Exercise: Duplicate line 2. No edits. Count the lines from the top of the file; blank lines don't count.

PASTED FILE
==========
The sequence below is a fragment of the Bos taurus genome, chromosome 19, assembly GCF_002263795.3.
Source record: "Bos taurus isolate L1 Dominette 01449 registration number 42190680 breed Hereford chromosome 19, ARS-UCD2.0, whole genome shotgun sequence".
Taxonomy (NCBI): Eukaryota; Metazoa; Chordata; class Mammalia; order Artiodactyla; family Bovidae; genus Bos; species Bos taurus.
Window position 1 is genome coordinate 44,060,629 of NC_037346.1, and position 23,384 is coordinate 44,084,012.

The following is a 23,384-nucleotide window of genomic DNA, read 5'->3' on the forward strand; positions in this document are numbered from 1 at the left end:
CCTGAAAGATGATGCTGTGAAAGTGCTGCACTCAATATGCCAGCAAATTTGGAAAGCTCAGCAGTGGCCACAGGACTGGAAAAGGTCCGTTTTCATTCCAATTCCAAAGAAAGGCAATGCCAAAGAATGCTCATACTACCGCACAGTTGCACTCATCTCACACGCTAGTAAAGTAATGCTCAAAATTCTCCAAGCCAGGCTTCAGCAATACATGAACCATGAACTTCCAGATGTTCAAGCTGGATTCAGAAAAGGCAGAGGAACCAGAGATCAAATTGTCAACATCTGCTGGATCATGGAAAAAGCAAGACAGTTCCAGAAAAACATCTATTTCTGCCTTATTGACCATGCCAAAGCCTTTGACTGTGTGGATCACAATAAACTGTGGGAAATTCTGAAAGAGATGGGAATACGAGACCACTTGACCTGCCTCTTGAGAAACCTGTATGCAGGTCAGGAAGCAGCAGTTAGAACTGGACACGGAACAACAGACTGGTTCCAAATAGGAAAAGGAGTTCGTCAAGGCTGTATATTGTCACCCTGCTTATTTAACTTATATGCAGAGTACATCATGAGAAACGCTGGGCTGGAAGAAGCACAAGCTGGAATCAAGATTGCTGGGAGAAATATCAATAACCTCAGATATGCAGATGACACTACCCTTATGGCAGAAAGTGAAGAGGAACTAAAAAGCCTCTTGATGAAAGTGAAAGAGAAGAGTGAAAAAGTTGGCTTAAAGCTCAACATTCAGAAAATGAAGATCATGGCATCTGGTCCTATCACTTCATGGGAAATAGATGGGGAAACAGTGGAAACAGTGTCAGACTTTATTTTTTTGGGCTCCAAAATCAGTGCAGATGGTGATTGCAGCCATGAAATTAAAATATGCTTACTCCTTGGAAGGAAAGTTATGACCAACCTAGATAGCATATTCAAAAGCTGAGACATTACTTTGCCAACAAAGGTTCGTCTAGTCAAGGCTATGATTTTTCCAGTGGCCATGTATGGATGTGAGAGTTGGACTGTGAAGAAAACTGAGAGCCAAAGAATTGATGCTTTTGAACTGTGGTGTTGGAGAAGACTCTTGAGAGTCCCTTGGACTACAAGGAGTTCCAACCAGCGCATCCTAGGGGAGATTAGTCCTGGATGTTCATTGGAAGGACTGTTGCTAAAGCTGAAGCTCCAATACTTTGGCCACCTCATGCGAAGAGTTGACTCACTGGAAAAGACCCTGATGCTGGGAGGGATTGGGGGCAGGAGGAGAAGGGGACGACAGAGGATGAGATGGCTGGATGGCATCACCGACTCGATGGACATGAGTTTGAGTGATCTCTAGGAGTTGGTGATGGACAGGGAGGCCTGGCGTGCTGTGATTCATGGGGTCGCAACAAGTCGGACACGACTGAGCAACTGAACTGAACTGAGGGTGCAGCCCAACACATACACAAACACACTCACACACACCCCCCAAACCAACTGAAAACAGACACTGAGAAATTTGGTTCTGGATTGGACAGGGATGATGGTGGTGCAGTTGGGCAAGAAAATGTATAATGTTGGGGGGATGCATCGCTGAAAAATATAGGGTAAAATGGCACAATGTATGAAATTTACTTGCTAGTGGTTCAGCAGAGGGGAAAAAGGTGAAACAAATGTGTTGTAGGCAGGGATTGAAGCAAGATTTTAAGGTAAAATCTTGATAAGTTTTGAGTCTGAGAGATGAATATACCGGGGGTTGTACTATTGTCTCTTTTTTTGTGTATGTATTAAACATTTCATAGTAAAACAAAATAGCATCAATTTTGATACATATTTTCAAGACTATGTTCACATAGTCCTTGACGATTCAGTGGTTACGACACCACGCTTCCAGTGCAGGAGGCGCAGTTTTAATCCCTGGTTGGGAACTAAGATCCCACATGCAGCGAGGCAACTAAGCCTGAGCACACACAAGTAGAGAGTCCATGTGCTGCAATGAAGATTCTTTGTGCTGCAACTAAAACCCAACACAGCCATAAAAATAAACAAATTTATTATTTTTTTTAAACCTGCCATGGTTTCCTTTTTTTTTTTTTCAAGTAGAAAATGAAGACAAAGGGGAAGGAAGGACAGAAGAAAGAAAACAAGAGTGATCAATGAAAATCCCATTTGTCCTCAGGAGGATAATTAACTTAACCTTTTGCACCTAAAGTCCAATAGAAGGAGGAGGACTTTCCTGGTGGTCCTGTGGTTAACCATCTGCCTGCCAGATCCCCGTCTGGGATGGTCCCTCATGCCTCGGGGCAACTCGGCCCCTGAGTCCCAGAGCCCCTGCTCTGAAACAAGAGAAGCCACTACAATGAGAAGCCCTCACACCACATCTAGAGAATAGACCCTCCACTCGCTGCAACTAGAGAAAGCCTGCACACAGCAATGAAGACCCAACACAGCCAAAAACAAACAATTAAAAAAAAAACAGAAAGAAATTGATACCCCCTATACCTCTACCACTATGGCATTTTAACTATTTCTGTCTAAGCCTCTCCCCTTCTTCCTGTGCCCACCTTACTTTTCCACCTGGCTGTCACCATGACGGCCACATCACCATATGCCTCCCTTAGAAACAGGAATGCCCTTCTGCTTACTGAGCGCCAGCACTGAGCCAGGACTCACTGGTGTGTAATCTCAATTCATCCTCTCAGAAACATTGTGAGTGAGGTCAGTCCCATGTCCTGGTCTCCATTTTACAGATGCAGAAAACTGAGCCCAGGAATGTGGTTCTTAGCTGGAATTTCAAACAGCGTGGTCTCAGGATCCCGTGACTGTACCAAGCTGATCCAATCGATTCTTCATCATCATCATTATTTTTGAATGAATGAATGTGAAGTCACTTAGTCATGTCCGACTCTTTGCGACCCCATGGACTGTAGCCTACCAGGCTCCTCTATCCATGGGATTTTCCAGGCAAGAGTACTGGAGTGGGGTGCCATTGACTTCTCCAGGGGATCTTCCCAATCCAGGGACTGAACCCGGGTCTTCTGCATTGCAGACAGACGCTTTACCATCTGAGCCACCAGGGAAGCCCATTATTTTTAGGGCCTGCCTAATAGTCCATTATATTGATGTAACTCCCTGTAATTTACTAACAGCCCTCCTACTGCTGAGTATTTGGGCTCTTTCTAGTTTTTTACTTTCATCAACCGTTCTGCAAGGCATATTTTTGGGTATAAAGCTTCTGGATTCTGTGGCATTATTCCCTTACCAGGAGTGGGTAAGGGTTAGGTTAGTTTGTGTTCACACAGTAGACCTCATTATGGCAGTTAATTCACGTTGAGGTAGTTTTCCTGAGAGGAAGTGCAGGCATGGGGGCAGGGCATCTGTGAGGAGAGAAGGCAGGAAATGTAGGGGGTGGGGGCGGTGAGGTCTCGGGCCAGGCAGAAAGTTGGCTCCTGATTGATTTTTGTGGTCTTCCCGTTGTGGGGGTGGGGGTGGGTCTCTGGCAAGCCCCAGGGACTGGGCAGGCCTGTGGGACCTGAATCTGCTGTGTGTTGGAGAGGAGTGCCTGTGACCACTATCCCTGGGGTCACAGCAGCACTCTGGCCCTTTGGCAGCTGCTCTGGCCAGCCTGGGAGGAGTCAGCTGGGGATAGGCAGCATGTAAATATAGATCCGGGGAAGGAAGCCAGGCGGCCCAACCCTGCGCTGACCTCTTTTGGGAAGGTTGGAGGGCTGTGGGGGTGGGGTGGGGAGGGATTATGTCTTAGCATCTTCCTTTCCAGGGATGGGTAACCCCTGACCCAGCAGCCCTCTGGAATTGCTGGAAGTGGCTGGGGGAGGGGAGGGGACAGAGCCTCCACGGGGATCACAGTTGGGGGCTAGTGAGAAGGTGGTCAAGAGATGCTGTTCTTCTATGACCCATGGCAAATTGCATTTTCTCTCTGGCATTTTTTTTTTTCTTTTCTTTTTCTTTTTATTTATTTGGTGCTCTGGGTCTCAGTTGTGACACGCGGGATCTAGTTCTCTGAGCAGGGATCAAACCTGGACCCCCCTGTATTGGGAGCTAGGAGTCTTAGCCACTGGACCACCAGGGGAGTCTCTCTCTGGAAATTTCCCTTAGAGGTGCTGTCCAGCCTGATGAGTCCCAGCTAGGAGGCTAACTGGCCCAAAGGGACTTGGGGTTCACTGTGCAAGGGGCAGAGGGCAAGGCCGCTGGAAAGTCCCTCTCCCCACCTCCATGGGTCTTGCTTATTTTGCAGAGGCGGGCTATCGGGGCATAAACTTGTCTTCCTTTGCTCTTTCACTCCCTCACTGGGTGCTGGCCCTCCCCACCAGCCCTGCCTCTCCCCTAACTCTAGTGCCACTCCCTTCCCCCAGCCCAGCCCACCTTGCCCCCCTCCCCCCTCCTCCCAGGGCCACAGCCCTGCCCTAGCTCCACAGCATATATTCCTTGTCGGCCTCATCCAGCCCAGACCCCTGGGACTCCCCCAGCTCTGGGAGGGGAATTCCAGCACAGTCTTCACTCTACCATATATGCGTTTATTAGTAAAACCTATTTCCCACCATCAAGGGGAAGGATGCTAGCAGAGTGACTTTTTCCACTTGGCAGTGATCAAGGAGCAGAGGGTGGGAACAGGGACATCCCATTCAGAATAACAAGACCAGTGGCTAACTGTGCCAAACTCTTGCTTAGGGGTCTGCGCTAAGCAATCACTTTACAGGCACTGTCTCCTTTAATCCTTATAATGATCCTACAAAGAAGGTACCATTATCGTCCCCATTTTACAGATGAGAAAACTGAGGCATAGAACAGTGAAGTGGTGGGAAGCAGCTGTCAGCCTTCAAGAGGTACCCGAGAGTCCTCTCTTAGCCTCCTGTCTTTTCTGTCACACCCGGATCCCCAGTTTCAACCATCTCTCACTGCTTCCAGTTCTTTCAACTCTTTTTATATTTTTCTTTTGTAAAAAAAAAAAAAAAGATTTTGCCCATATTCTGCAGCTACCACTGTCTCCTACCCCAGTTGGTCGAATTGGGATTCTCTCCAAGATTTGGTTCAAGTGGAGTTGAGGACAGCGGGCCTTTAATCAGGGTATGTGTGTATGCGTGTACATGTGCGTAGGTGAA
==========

Source record: "Bos taurus isolate L1 Dominette 01449 registration number 42190680 breed Hereford chromosome 19, ARS-UCD2.0, whole genome shotgun sequence".